I consider myself one with the mountains - I've always ventured to the highest points I can wherever I am. Living in Missoula, I've hiked to the top of every peak (6!) that I can see from my front door, and when on a bike, I like to go out of my way to climb, although to be honest, I do it more for the downhill on the other side!
I also love trying new things, and find that attempting opposites - experiences that flip the script on my typical "climb higher" mentality - is often just as exciting and rewarding. So last year I took a trip down to the desert, joining one of Adventure Cycling's Guided Tours in Death Valley. Visiting Death Valley National Park has been on my bucket list for years, to travel in an area known for its vastness and remoteness has always been intriguing - not to mention I'd get to visit the lowest place in the US.
The Death Valley Tour was nothing short of stunning. Every day there was something new to explore, and I was able to find such great solitude from the normal hustle and bustle of everyday life. That, paired with great leaders and a fantastic group, made me wish the trip wouldn't end.
As I sit here, looking at snow falling from the sky, I like to think about my favorite days from the tour. There were so many moments (and hundreds of pictures) that bring back such warm memories.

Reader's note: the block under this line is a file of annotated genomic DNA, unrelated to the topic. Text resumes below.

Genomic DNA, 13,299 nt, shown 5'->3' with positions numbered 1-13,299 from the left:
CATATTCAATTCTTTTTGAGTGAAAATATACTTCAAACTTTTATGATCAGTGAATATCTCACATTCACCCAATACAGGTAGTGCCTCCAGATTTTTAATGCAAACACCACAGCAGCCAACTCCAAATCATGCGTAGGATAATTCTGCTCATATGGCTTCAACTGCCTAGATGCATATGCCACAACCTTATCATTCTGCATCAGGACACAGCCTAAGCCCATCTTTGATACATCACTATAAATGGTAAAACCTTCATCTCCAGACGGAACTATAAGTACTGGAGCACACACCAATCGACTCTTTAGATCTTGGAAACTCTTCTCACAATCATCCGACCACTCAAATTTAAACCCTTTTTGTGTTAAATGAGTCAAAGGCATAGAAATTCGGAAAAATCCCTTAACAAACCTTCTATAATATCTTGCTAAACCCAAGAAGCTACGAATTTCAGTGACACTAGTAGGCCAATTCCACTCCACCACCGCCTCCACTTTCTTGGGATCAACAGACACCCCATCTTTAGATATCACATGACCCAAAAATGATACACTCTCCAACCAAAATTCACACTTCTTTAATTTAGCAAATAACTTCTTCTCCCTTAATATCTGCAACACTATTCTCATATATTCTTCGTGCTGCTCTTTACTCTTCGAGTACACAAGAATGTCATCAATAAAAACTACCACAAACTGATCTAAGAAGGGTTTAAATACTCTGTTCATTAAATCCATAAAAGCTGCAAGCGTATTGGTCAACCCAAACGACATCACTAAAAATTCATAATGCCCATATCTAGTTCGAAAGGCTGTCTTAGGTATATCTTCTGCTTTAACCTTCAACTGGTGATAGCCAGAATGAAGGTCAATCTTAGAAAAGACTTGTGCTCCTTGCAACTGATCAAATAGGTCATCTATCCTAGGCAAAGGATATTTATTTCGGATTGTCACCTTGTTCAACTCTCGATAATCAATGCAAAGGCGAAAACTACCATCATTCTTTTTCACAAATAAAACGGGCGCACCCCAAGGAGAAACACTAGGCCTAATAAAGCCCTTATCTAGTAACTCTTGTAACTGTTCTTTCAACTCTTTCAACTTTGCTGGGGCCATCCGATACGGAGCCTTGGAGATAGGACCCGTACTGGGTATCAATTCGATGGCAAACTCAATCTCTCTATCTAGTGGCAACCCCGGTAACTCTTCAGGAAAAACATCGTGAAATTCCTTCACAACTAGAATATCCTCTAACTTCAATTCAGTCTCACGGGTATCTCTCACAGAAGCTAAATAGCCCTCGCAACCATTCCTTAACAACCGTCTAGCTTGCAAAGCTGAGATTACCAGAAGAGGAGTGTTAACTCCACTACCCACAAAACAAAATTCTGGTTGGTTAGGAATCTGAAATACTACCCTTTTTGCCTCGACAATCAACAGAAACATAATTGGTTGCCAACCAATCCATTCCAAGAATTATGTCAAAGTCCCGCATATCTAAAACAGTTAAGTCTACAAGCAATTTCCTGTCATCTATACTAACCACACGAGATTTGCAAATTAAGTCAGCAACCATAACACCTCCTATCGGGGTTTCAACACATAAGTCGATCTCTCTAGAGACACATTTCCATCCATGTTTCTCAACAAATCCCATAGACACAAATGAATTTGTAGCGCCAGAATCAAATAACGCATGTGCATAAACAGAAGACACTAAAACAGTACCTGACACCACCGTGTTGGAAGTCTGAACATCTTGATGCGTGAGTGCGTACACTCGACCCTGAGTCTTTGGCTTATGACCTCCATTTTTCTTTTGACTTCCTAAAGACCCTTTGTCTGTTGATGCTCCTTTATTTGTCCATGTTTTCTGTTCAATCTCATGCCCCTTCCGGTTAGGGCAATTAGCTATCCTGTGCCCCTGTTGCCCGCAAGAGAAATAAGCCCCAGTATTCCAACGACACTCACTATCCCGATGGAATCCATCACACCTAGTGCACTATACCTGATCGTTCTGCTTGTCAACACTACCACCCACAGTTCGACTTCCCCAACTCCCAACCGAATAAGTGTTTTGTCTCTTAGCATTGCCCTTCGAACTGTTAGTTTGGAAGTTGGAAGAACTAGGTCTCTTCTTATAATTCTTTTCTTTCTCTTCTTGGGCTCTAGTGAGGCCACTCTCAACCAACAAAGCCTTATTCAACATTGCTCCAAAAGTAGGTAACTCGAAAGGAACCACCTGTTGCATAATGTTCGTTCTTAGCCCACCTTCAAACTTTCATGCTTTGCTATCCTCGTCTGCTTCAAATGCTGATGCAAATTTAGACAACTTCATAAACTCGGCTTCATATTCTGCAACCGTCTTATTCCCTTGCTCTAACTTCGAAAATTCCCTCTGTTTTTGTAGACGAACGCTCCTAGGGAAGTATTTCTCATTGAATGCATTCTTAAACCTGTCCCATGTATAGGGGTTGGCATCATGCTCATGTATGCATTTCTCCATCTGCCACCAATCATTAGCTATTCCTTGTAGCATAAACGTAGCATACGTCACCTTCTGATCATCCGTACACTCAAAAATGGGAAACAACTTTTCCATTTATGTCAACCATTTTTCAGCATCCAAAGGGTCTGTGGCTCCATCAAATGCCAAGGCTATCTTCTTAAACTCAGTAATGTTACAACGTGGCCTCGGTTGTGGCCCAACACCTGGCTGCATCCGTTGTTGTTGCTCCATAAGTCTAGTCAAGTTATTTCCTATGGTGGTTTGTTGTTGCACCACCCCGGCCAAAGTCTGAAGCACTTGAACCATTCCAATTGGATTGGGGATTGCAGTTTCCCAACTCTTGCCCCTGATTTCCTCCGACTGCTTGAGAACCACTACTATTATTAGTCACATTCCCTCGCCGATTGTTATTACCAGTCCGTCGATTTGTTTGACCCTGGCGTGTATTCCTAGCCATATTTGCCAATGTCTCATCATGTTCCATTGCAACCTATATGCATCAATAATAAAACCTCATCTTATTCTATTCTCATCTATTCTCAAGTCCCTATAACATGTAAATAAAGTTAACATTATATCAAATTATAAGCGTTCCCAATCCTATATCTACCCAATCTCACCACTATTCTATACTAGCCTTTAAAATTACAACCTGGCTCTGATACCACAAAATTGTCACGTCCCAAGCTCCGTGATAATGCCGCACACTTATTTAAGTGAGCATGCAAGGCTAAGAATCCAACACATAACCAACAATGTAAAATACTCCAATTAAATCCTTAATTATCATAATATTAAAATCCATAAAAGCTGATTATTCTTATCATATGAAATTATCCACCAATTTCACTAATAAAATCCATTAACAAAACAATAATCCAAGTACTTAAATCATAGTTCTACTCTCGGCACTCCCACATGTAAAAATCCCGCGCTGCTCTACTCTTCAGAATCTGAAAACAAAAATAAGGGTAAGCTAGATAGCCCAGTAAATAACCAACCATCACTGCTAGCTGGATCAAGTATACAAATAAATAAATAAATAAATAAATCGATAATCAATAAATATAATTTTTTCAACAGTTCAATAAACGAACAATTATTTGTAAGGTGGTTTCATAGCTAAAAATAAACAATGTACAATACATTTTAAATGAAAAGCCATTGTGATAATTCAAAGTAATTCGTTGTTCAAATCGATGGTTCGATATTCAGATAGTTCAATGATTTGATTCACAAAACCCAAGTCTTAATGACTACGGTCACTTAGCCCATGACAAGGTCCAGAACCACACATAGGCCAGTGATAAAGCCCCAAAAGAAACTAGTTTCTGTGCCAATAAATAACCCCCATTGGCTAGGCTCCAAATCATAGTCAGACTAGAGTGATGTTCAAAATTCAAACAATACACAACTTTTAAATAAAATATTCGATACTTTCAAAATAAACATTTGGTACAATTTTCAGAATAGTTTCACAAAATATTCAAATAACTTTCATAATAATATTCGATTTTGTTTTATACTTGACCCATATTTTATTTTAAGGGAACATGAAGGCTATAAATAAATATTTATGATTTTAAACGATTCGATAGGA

Visiting the Rhyolite Ghost Town gave a unique historical perspective to the landscape. Seeing what is left of the buildings today, it's incredible to imagine this gold-rush town during its heyday.
A walk around the Ubehebe Crater helped give sense to the geologic activity that takes place in the valley - a crater that could be as young as 800 years old!
Cycling Artists Drive and walking a bit through Artists Palette was fantastic. We hit some varied terrain from the typical grade of the desert, and saw some amazing colors.
Taking a stroll through Golden Canyon was a rest-day highlight. At many points along the way to Zabriskie Point I felt like we were in a different place - and the trip back down to the valley was even more inspiring.
And hitting our lowest point of the trip - Badwater Basin, which sits 282 feet below sea level - and seeing Telescope Peak towering more than 11,000 feet above, helped put into perspective how vast the area we traveled was.
Riding through Death Valley has turned into one of my favorite places to tour. Each day gave me something new to see and explore, and while it may not have been at the top of a mountain, it holds a very special place in my memory.
You, too, could have your own adventure in Death Valley - Join Adventure Cycling on one of our Death Valley Guided Tours this spring.